A budget for those who don’t need one.

Its that time of year again where the Chancellor announces the budget for the year ahead. Its usually on the third Wednesday in March before the beginning of the fiscal year in April. There has been a mixed response to the 2014 Budget though we very much think it is a budget for makers, doers and savers. It centres the economy around those who are already in a privileged economic position, such as people who are able to have savings and occupational or private pensions.

Its another budget for the rich and by the rich with investment allowance in businesses increased from £250,000 to £500,00. There will be no employee national insurance contributions for people under the age of twenty five. Although this sounds like a populist policy, it is problematic. If you become unemployed, you can claim Job Seekers Allowance based on your previous National Insurance payments. If you haven’t paid any National Insurance, you get put on the basic rate of Jobseekers Allowance. There is also going to be a £7bn cut in energy bills for manufacturers. But what about families who are struggling to pay their fuel bills? For ordinary folk, fuel bills are rising eight times higher than increases in average weekly earnings, yet the Chancellor’s budget has mentioned absolutely nothing about help with fuel bills for ordinary people.

There is also a welfare cap of £119 bn set to be implemented from next year’s financial year. This is a poorly thought out economic policy because you cannot simply set a blanket limit on benefits because people’s access to social security benefits should be based on their need, rather than the government’s ideological need to keep public spending as low as they possibly can. The Chancellor has said he will leave pensions and jobseekers allowance out of the welfare cap. This then means that working tax credits, housing benefit and disability benefits are susceptible to cuts. This means that the working poor will be targeted because it is predominantly working people who claim benefits such as housing benefits and working tax credits. But perhaps, if people were paid a fair wage and had decent, secure, well paid, jobs then there would be no need for them to HAVE to claim in work benefits. Benefits such as working tax credits are bittersweet. Yes, they top up incomes, but they cover up the fact that people do not earn enough to live. Again, many people were expecting a rise in the minimum wage to £7, but no such luck this year. A rise in the minimum wage would have a knock on effect for the benefits bill in the UK.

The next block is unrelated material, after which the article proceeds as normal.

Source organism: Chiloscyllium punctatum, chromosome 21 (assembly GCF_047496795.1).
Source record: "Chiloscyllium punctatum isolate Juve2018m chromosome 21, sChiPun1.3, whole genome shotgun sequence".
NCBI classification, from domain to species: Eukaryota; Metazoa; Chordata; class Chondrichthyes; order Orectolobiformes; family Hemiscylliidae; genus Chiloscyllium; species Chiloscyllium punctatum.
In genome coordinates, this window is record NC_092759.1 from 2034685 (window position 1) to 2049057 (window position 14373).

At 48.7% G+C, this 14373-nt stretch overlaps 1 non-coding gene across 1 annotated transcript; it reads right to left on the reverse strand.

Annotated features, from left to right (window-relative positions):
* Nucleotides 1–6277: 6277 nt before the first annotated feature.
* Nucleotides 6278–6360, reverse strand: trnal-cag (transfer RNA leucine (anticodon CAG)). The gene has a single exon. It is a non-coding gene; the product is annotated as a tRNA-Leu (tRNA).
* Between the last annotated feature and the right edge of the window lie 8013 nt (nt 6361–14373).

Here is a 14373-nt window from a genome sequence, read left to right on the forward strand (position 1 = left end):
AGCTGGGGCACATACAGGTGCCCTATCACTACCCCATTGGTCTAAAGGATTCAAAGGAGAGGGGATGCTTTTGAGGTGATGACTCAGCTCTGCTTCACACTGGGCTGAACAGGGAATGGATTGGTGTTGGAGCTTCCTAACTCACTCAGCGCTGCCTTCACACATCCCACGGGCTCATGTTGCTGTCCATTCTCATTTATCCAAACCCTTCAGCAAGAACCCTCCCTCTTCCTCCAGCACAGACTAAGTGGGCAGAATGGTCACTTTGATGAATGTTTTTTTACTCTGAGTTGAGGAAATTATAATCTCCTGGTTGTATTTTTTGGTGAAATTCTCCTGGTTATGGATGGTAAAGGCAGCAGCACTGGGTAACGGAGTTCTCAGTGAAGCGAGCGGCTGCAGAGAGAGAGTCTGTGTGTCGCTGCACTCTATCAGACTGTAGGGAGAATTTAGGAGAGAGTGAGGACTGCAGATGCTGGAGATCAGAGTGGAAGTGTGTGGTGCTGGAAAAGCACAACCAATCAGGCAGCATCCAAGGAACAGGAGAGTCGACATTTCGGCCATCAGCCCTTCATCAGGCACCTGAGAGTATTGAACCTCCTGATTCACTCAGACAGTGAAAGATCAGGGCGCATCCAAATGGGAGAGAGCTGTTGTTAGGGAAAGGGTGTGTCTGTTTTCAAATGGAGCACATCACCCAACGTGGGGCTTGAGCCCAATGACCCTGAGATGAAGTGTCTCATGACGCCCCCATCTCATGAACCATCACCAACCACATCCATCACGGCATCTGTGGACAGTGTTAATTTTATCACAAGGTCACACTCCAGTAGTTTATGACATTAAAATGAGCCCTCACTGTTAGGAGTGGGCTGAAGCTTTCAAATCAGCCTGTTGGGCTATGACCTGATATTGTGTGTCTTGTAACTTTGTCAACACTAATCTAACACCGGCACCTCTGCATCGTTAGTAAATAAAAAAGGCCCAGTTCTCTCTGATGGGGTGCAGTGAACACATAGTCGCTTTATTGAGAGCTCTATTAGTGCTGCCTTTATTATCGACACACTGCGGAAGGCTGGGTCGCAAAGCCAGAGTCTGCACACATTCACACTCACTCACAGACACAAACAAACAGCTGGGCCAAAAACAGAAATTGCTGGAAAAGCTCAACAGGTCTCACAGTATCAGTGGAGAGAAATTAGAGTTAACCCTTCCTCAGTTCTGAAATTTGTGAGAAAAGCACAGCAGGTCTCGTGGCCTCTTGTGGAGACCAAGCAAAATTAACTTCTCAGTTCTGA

Duty on beer is to be dropped by 1p and Bingo duty is to be cut to 10%. A very populist policy for working class people, but I can’t help but think this is how the Tories view the working class. As beer swigging, bingo playing masses.

But gee, thanks for that Tories. Whilst my parents struggle with higher fuel bills, a public sector pay freeze and the rising cost of food bills, George Osborne has rewarded them with a tax cut that they don’t even need. If my dad buys 299 pints of beer, he will eventually get his 300th free. Well done, George. You really know what working people want.

There is also a planned rise in income tax threshold. As a socialist, I believe everyone should pay tax. For some bizarre reason, many people in the UK have some kind of fear of income tax, seeing it as the “taxman” taking their hard earned money. By all means, don’t pay any tax if you don’t want to pay for your children’s education, or your healthcare. Don’t pay any tax if you don’t want an old age pension or out of work benefits. Please realise that the contribution you pay goes towards creating social security for yourself, as do your national insurance payments. People who earn below a minimum wage tend to use public services more than those who are on higher incomes, as they are more likely to have poorer health. However, poor people disproportionately pay more VAT than they do income tax. Its highly interesting then, that the Tories put VAT up to 20%. At the beginning of the financial crisis in 2007-8, Gordon Brown cut VAT to 15% and this encourage consumers to spend more money. Its clear then to see what side these Tories are really on.

Lastly, there is new policy on pension lump sums where the amount that can be taken out rises from £18000 to £30000. This to me seems very laissez faire and reckless. Cash and stocks ISAs are also to be merged and the limit for tax free savings is to be put up to £15,000.

I don’t know about you, dear reader, but I am probably NEVER going to have £15000 of savings in my life and I don’t expect a lot of people will.

Where is the policy to tackle youth unemployment and the policy to help those with rising fuel bills? Its all very well to put beer duty down by 1p and bingo duty down to 10% but ordinary people don’t have the money to go around spending it on beer and bingo. We need this government to look at fuel bills. We need this government to make the rich pay their fair share of tax.  But they won’t, because they’re Tories, and the only people they were looking out for in this budget are the people who send them Christmas cards every year. The people who already have money.

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